children are growing up. Thus they need to create the conditions to ensure the young child’s overall
development to his or her fullest potential. There is no single blueprint for such programmes but there are
some guidelines. Programmes should build on the strengths that already exist within the family,
community and society. At the same time, they should work to build up the strengths of the children.
such as prenatal care and nutrition for mothers; appropriate nutrition for children; immunisation;
appropriate shelter; clean water, good sanitation and hygiene; opportunities and encouragement to
develop gross and fine motor skills.
such as language acquisition and exposure to stories; activities that encourage a child to explore,
be curious and to find things out for him or herself; understanding basic concepts such as
numbers, colours, dimensions and so on; encouraging creativity and critical thinking.
such as learning about one’s own identity; understanding relationships in the family and
neighbourhood; interacting with peers and others in accordance with accepted norms of the
society; acquiring good communication skills; being able to cooperate.
Moral and emotional strengths:
such as having stable relationships, love, affection and a sense of security; understanding the
belief system of family and society; learning what is wise and what is not wise; being a critical
thinker; instilling and strengthening the ability to protect oneself.
The Convention presents development as a continuing process of interaction between the individual child,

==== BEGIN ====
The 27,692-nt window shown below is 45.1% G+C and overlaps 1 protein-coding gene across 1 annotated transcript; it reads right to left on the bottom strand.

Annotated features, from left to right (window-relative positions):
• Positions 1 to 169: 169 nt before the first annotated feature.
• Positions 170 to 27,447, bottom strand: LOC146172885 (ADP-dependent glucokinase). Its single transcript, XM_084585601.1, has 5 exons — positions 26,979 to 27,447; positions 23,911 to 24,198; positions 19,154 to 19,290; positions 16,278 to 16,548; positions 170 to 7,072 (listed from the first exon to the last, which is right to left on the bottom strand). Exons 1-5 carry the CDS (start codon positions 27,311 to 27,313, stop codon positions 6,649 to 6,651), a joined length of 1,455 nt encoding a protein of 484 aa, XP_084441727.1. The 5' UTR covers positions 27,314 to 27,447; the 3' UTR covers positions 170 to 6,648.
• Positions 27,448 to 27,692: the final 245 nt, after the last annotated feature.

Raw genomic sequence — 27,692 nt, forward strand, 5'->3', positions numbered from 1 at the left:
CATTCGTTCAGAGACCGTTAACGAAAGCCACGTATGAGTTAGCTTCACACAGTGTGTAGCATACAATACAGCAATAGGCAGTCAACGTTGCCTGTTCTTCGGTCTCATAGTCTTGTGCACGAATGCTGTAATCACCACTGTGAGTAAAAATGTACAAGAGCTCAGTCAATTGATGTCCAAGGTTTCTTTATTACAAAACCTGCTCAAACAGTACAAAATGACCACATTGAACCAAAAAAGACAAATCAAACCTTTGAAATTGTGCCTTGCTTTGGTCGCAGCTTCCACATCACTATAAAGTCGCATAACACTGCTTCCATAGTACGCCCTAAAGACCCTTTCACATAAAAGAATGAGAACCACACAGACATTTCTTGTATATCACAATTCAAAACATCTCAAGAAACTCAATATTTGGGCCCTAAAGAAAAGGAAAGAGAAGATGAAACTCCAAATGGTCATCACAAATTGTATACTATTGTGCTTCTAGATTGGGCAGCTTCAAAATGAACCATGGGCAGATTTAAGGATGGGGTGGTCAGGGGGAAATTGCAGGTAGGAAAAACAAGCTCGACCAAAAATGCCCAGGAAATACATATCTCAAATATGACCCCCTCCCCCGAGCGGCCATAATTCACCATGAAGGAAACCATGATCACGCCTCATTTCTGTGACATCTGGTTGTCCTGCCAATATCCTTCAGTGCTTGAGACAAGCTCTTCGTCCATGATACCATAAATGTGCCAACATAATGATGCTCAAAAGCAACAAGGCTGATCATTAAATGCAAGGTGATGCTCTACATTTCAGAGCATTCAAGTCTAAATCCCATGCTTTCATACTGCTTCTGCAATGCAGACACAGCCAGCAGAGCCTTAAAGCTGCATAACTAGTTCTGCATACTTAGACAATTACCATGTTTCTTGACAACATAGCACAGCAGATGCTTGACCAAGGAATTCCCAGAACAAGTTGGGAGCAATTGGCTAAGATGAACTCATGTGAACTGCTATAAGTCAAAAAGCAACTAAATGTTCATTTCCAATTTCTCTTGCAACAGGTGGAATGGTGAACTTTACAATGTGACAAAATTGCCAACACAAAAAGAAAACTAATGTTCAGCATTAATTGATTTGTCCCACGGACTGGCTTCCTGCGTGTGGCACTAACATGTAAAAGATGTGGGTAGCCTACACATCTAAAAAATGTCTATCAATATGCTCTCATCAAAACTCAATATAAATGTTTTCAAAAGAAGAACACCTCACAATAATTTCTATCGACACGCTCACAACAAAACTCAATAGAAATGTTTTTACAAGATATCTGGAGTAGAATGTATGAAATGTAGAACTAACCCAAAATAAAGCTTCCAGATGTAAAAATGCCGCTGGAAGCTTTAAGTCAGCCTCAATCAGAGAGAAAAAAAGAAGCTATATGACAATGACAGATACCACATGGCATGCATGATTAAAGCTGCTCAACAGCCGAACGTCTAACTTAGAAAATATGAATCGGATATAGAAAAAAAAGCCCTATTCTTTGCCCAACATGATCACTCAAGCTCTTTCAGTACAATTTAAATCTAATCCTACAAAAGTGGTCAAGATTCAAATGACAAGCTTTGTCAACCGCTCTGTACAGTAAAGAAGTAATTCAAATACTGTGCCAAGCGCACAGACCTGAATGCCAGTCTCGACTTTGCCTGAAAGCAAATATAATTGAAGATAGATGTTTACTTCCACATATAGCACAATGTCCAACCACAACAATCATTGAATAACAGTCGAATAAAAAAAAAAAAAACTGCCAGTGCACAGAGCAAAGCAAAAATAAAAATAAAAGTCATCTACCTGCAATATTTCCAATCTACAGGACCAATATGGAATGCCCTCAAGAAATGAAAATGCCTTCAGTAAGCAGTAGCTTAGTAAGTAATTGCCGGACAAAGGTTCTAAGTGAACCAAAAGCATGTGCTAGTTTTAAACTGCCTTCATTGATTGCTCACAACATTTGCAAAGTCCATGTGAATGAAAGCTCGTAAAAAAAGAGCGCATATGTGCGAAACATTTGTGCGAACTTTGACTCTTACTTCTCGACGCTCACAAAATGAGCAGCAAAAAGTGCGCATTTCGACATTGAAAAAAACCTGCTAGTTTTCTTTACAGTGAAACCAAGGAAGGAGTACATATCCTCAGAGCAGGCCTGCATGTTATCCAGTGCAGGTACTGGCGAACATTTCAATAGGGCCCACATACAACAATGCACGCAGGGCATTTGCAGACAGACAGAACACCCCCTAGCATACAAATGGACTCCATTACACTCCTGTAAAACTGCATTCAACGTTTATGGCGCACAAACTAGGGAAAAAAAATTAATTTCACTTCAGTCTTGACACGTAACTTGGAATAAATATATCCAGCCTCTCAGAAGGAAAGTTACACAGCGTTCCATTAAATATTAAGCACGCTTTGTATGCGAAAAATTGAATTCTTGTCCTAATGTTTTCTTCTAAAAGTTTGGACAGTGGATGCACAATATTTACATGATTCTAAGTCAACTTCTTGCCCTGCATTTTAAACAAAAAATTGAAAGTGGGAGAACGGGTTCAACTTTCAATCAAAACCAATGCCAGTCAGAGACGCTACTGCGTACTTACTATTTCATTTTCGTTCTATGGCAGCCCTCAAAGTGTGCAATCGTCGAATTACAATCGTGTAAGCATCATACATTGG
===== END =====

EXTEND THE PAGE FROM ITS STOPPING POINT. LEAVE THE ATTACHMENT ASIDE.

with his or her inherent characteristics, and the immediate and larger environment, resulting in evolving
capacities and maturity.33 Thus the child is an active participant, not a blank slate to be manipulated.
Even the very youngest children can communicate and it is our task, as adults, to encourage and assist
them to develop their strengths and their skills.
Obviously, not all the above can be achieved in a single multi-purpose programme. The table34 below
shows just a few of the many programme strategies and approaches that are aimed at different groups.
A selection of options for early childhood development programmes
Approaches aimed at: possible strategies
parents; family; siblings;
elders; educators; teachers;
pre- and in-service training; monitoring and
supervision; home visiting; parent education; child-tochild
Deliver a service the child: newborn, infant,
toddler, preschooler; first/
home day care; health clinics; integrated centres; ‘Addon’
centres; preschools; religious schools; ECD part of
curriculum; birth registration
training; experimental/demonstration projects;
strengthening structures; action research; partnerships
Strengthen demand and
policy makers; media;
professionals; general public
social marketing; multimedia dissemination of
Develop supportive legal
policy makers; legislators;
young children, their
families and caregivers;
partnerships government/civil society; family
legislation; alliances such as women’s groups,
community groups; tax incentives; parental leave and
benefits; support for breastfeeding
As can be seen, there are many options and many approaches. Some aspects need to be emphasised such
as the importance of programmes that support parents and families rather than replace them. Such as
training people from the local community to implement early childhood activities rather than insisting
that all personnel be professionally qualified. Such as communities and parents and children participating
in decision making about their programmes and the activities.
But who decides what is in the best interests of the children? Who will implement early childhood
programmes? How can a country decide its overall policy for young children and their families?